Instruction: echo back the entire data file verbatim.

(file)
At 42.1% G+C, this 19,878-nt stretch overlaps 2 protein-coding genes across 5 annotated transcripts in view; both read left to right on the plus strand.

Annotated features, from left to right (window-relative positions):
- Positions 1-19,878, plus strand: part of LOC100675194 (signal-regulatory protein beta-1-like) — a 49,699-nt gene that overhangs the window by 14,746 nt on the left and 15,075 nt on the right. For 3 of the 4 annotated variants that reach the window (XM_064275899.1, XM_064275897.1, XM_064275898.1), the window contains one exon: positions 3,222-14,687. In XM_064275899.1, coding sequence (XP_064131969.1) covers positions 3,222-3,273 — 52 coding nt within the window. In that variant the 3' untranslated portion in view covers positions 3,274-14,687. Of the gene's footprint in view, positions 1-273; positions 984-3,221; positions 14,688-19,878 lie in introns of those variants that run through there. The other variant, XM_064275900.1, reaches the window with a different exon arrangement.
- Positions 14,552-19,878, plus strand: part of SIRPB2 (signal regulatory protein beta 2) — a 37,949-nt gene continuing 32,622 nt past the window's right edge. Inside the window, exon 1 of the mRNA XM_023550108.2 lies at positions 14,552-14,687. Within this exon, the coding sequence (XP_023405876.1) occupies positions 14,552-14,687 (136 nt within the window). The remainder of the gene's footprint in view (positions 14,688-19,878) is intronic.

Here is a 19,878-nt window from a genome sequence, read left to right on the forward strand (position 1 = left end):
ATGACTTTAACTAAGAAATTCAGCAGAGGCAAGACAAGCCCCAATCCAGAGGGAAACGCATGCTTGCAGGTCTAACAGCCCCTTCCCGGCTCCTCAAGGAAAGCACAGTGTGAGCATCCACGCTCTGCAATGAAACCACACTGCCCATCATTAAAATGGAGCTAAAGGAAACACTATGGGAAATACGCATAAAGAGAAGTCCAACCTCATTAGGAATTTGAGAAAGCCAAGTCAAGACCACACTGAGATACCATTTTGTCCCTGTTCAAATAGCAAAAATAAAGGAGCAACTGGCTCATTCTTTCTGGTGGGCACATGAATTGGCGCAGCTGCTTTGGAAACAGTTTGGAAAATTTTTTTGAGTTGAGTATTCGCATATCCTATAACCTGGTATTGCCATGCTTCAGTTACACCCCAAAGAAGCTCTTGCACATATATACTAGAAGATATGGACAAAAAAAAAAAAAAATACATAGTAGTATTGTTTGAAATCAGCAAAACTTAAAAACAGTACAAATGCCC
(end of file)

At 42.1% G+C, this 19,878-nt stretch overlaps 2 protein-coding genes across 5 annotated transcripts in view; both read left to right on the plus strand.

Annotated features, from left to right (window-relative positions):
- Positions 1-19,878, plus strand: part of LOC100675194 (signal-regulatory protein beta-1-like) — a 49,699-nt gene that overhangs the window by 14,746 nt on the left and 15,075 nt on the right. For 3 of the 4 annotated variants that reach the window (XM_064275899.1, XM_064275897.1, XM_064275898.1), the window contains one exon: positions 3,222-14,687. In XM_064275899.1, coding sequence (XP_064131969.1) covers positions 3,222-3,273 — 52 coding nt within the window. In that variant the 3' untranslated portion in view covers positions 3,274-14,687. Of the gene's footprint in view, positions 1-273; positions 984-3,221; positions 14,688-19,878 lie in introns of those variants that run through there. The other variant, XM_064275900.1, reaches the window with a different exon arrangement.
- Positions 14,552-19,878, plus strand: part of SIRPB2 (signal regulatory protein beta 2) — a 37,949-nt gene continuing 32,622 nt past the window's right edge. Inside the window, exon 1 of the mRNA XM_023550108.2 lies at positions 14,552-14,687. Within this exon, the coding sequence (XP_023405876.1) occupies positions 14,552-14,687 (136 nt within the window). The remainder of the gene's footprint in view (positions 14,688-19,878) is intronic.

Here is a 19,878-nt window from a genome sequence, read left to right on the forward strand (position 1 = left end):
ATGACTTTAACTAAGAAATTCAGCAGAGGCAAGACAAGCCCCAATCCAGAGGGAAACGCATGCTTGCAGGTCTAACAGCCCCTTCCCGGCTCCTCAAGGAAAGCACAGTGTGAGCATCCACGCTCTGCAATGAAACCACACTGCCCATCATTAAAATGGAGCTAAAGGAAACACTATGGGAAATACGCATAAAGAGAAGTCCAACCTCATTAGGAATTTGAGAAAGCCAAGTCAAGACCACACTGAGATACCATTTTGTCCCTGTTCAAATAGCAAAAATAAAGGAGCAACTGGCTCATTCTTTCTGGTGGGCACATGAATTGGCGCAGCTGCTTTGGAAACAGTTTGGAAAATTTTTTTGAGTTGAGTATTCGCATATCCTATAACCTGGTATTGCCATGCTTCAGTTACACCCCAAAGAAGCTCTTGCACATATATACTAGAAGATATGGACAAAAAAAAAAAAAAATACATAGTAGTATTGTTTGAAATCAGCAAAACTTAAAAACAGTACAAATGCCC